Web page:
We're excited to support our residents in their scholarly activities. Fresh perspectives are always needed in the field of pediatrics, and your work may transform existing treatments.
Accreditation Council for Graduate Medical Education (ACGME)
ACGME recognizes the diversity of residencies and anticipates that programs prepare physicians for a variety of roles, including clinicians, scientists and educators. It is expected that the program’s scholarship will reflect its mission(s) and aims, and the needs of the community it serves. For example, some programs may concentrate their scholarly activity on quality improvement, population health, and/or teaching, while other programs might choose to utilize more classic forms of biomedical research as the focus for scholarship (Section IV.D of program requirements). Residents must receive training and experience in quality improvement processes, including an understanding of health care disparities (Section VI.A of program requirements).
Based on ACGME guidelines and the American Board of Pediatrics (ABP), our program promotes research and quality improvement. Every resident is required to have a project under both domains over the 3 years of training.
While at DCH, residents have extensive opportunities to be involved in research in pediatrics and its subspecialties. Residents can participate in clinical research at a variety of levels and participate in ongoing or new projects based on their interests. During the second and third year of training, residents may choose a research elective that will allow them to concentrate on their research activities.
Scholarly oversight committee: This committee comprises faculty pediatricians, subspecialists and residents with ample research experience tailored to help residents not familiar with scholarly activities.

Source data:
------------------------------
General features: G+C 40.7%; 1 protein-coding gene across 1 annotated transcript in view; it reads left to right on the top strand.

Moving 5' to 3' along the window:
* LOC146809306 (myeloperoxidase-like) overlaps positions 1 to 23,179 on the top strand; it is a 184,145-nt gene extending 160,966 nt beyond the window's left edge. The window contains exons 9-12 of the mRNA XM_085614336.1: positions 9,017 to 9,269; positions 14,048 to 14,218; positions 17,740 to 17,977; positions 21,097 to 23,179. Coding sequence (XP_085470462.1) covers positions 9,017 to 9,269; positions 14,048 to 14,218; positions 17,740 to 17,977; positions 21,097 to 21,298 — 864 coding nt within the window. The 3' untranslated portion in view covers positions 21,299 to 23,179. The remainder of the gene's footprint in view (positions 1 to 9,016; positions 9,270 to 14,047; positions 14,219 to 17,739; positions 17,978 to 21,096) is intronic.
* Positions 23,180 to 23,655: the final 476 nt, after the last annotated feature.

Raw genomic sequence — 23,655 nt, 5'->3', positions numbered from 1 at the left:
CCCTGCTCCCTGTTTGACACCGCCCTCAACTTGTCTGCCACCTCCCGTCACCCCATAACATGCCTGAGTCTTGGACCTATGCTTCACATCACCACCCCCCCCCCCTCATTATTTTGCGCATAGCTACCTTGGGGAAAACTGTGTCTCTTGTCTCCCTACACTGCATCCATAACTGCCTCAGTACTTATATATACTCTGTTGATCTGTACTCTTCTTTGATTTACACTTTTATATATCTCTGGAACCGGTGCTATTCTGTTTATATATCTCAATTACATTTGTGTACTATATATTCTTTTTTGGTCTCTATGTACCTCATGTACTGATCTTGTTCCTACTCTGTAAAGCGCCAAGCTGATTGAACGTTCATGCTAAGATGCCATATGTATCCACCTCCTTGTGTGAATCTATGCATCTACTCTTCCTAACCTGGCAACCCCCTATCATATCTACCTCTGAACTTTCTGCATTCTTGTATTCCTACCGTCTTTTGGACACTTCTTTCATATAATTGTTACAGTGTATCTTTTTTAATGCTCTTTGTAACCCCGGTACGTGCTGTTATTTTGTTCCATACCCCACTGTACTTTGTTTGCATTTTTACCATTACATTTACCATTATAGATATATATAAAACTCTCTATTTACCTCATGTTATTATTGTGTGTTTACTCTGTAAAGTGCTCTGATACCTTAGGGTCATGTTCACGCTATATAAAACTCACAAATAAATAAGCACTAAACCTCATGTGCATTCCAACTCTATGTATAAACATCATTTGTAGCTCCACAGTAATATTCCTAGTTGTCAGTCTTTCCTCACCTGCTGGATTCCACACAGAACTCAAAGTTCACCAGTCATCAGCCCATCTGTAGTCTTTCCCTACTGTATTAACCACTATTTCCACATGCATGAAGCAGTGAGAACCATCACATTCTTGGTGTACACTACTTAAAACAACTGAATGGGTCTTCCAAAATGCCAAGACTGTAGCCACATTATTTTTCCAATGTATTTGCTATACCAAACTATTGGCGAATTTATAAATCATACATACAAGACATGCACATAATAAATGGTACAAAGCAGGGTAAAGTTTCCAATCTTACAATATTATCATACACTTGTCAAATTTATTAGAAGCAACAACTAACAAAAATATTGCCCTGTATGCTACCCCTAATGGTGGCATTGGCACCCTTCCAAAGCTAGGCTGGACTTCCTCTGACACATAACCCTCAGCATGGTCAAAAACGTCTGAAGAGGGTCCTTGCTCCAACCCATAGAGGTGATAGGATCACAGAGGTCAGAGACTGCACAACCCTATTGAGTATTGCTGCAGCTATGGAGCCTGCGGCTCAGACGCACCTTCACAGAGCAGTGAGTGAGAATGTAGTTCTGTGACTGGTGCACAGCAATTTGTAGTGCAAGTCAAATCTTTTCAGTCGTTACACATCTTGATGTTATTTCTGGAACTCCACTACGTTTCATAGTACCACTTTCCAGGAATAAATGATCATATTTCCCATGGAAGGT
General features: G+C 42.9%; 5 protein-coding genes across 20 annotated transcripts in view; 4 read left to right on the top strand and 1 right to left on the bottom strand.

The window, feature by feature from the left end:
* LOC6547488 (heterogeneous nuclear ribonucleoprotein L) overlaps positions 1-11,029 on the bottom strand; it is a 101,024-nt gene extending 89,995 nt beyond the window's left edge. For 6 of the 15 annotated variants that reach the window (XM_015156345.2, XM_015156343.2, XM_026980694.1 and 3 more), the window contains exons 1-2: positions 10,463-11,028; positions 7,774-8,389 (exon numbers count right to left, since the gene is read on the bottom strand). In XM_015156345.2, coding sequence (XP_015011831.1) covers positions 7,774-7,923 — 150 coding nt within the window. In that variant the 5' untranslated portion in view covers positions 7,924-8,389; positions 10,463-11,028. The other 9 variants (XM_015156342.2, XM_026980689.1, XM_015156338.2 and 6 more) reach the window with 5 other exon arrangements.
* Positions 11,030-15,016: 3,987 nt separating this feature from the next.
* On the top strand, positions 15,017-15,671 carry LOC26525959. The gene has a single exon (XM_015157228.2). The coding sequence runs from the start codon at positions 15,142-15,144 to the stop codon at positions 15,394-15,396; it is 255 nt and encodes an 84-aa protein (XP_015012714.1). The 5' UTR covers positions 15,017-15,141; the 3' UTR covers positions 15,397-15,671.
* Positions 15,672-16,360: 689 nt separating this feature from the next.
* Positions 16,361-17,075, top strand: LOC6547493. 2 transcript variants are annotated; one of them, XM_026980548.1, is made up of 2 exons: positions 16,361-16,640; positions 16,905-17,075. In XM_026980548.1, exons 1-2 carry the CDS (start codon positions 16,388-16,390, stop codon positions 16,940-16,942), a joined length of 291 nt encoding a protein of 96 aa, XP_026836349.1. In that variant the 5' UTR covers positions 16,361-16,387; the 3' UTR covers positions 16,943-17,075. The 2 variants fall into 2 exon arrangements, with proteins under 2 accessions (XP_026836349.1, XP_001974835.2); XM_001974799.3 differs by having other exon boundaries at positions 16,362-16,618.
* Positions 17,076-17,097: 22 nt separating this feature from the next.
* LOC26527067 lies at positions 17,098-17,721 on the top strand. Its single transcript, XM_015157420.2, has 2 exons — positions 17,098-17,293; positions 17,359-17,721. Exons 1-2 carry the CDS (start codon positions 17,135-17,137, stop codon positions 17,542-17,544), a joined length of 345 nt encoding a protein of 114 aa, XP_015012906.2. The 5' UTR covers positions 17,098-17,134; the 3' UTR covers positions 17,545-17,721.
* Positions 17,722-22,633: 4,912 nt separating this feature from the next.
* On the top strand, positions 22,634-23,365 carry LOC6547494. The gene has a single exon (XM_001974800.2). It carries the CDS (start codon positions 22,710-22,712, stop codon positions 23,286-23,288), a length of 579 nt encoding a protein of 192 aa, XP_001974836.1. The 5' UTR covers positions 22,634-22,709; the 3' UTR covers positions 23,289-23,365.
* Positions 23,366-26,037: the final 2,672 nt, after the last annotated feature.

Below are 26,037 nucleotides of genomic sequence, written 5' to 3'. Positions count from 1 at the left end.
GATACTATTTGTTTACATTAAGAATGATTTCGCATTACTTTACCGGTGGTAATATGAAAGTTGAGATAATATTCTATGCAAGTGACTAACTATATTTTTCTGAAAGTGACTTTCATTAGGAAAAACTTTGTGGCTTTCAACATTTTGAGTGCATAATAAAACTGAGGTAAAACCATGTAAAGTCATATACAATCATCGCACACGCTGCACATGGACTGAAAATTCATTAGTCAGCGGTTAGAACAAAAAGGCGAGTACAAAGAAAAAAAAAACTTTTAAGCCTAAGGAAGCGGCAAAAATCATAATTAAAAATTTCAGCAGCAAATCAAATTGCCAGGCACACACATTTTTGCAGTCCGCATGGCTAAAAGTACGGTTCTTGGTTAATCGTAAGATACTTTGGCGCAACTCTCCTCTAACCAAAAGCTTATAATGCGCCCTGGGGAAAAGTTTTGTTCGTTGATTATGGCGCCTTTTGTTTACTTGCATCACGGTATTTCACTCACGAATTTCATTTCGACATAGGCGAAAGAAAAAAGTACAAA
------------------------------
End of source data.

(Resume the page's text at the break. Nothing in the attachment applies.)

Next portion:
There are a number of local and national grants available to carry out research, and the program promotes and facilitates applications for outside grants:
DCH has a robust quality improvement (QI) and patient safety curriculum. It includes integration of the Institute of Healthcare Improvement (IHI resident modules) and hands-on training over the 3-year program on QI essentials to help residents design and implement projects.
Residents will be able to earn MOC credit for ABP-approved quality improvement work completed during residency. They can then apply credit earned toward their first MOC cycle once they pass their initial ABP examination. QI projects that residents participate in to meet their ACGME requirements may also qualify for ABP credit.
Residents are required to present their QI projects every June to a panel of QI leaders in the hospital during our annual Medical Education QI Symposium.
Our residents have the opportunity to stimulate positive change by engaging our community, so advocacy is an integral part of our program. Each resident is required to actively lead a project in any of our three major advocacy groups:
Annual Advocacy Week
This is a week-long event held every year in the month of April. It's an opportunity for residents to go out in the community and advocate for children. Every year a new topic is chosen and discussed with the members of the community.